July Newsletter

Metropolis Newsletter
July 2017

New faces in the house!

You may have noticed we have some new members at the Trop! Now is a great chance to make some new friends, and check some items off your NYC bucket list.

My challenge to you: find one of the newbies, and exchange cell phone numbers. Get lunch, do a partner workout in Open Gym, or go for a jog in the park. Allow the gym to broaden your friendly circle, and your friendly circle will keep you committed to making progress at the gym!

Now moving on to some sports psychology talk…

from CrossFitAnchlair.com

Positive Mental Attitude

We all tend to agree that mentality is a major determinant of success in the gym. Unfortunately, conditioning one’s attitude is not nearly as straightforward as conditioning one’s lungs or legs, even though it may be more necessary.

It is easy to point out who around us is uncommonly driven. Often, it’s those of us who put up the fastest times, or the heaviest weights, or move exceptionally well. It’s not because they want it the most today, it’s because their results are built on years of consistent effort.

Consistent effort does not always come easy. As Ben Bergeron said in a recent podcast, “It’s really easy to have a growth mindset when it’s a brick paved road, sunshine and rainbows, and unicorns are living in your backyard. That’s easy. It’s when you tear your ACL, and when push comes to shove… Now can you do this? Or you don’t make the Games. Now can you do this?”

If you really want that muscle-up, or to lose those last 10 pounds of fat, or PR that heavy lift, you WANT to cultivate a positive attitude every day, because you’ll NEED that attitude when the going gets tough — when you get discouraged or injured, or when you struggle to balance your fitness and the rest of your life.

On the U.S. Air Force 7-Point Survival Checklist, item number one is “Positive Mental Attitude”. In his book, Deep Survival, Laurence Gonzalez tells the stories of dozens of individuals lost at sea, captured in war, stranded while hiking, or otherwise put into extreme survival situations. He makes the point again and again that while luck and training are important factors, attitude is at least as useful in those crisis moments.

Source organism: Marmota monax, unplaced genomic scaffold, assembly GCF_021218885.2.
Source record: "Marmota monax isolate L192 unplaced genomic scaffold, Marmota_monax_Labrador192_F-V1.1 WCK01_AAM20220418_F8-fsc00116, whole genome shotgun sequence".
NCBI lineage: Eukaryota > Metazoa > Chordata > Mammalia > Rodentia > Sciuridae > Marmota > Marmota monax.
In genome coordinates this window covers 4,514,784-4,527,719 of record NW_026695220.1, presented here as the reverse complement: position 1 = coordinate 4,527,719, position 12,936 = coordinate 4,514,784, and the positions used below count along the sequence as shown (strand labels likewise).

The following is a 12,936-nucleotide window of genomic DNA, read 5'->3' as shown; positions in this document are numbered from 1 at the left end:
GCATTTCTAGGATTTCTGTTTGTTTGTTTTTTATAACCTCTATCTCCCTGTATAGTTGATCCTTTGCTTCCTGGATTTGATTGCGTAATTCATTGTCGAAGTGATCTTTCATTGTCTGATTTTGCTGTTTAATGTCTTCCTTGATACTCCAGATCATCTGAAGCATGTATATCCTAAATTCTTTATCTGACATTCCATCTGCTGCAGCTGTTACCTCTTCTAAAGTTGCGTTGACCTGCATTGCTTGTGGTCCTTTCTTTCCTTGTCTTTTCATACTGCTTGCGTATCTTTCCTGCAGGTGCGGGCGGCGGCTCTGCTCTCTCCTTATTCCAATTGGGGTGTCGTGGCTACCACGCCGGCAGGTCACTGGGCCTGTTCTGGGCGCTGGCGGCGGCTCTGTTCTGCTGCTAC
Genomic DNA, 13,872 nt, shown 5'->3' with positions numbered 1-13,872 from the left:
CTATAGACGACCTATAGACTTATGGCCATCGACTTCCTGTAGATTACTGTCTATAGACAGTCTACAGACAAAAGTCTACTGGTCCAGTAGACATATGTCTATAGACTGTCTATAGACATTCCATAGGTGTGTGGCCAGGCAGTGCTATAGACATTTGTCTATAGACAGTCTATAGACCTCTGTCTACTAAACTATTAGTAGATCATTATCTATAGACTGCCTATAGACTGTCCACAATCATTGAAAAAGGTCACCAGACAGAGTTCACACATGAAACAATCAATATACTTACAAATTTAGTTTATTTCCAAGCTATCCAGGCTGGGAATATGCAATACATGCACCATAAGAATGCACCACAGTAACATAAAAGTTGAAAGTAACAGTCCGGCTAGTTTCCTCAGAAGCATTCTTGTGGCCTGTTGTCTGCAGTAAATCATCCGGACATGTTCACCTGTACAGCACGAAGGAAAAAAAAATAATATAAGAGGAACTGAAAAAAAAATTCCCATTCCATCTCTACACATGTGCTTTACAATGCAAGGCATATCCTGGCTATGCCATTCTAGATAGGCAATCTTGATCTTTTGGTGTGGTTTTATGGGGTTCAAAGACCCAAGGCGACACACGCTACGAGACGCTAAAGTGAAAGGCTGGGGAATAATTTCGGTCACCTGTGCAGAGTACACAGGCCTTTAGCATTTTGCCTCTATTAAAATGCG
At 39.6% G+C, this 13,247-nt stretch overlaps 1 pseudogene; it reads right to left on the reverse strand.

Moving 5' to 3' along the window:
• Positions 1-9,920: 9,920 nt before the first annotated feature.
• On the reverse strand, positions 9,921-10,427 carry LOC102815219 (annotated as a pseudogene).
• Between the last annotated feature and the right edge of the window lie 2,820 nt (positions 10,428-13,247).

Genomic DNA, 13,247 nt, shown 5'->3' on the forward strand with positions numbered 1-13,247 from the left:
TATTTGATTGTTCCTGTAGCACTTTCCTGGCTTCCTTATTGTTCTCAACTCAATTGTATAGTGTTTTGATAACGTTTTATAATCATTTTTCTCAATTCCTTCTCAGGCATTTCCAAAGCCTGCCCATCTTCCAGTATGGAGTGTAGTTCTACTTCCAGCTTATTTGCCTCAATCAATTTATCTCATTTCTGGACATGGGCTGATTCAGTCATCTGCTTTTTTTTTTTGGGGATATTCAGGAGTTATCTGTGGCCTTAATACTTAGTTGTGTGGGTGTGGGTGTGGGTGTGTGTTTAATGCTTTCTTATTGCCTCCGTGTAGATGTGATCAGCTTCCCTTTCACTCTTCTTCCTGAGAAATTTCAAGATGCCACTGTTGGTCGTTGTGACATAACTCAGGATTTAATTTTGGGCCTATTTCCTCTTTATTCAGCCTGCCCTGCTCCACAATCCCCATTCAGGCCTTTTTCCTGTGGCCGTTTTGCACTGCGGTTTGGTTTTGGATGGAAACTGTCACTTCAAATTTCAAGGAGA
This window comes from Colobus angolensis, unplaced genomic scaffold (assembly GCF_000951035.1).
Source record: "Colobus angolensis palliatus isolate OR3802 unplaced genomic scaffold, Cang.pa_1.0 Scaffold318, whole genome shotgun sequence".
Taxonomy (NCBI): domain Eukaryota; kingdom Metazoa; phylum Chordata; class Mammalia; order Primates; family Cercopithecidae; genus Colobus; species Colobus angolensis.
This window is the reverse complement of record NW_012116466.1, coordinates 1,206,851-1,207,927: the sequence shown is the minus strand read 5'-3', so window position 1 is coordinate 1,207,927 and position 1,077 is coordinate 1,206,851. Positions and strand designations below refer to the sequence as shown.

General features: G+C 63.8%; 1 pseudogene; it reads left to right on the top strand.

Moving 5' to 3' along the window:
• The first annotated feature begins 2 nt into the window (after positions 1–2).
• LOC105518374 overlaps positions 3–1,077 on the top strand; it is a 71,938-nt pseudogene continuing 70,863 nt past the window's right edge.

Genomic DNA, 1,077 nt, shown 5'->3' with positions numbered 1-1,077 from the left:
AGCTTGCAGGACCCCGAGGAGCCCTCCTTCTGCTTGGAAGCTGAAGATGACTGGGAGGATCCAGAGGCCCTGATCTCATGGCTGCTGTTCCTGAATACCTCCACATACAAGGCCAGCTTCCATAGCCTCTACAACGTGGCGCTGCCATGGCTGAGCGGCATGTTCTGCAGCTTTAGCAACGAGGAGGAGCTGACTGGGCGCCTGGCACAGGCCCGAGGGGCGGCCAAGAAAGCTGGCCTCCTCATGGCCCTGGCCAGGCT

Lauren Elder is one such example. She, her boyfriend, and two others flew up over the Sierra Nevada mountain range and crashed at 12,360ft, far from the nearest town. Thankfully, Lauren survived, but was stranded with a broken arm. “I got angry. It came simmering up from inside. I thought: That’s not going to happen to me. Anger displaced inertia,” she recalled.

No matter what it is that threatens to stall your training, or your diet, or your career ambitions, overcoming inertia is much harder with the wrong attitude. Instead, if you notice yourself (or someone else) saying, “this sucks” or “I can’t”, try to stop yourself. Change the narrative. Either get angry, like Lauren did, or shift your focus to what you can control. Maybe your current assignment has you at the office until 9:00 every night. If you can’t change that, then maybe it’s time to work on a morning fitness routine. Or maybe this is your chance to start biking to work for a little extra fitness.

Those of you who follow the CrossFit Games will know Brent Fikowski. For three years in a row Brent came just shy of qualifying for the Games. He finally made it in 2016 and placed 4th, a massive turnaround. When he was interviewed and asked what made the difference in his performance, his reply was a surprising one: “I injured my leg.”

Brent described how he refused to let that injury distract him from his goal of getting to the Games. In fact, it made him more focused. All of a sudden he had an obstacle to overcome, and he knew he needed to work for it. Upper body strength had always been a weakness of his, so he attacked his pull-ups, handstand push-ups, handstand walks, muscle-ups and so on. Not despite his injury but because of it, he turned a weakness into a strength and became a better athlete, far surpassing his original goal.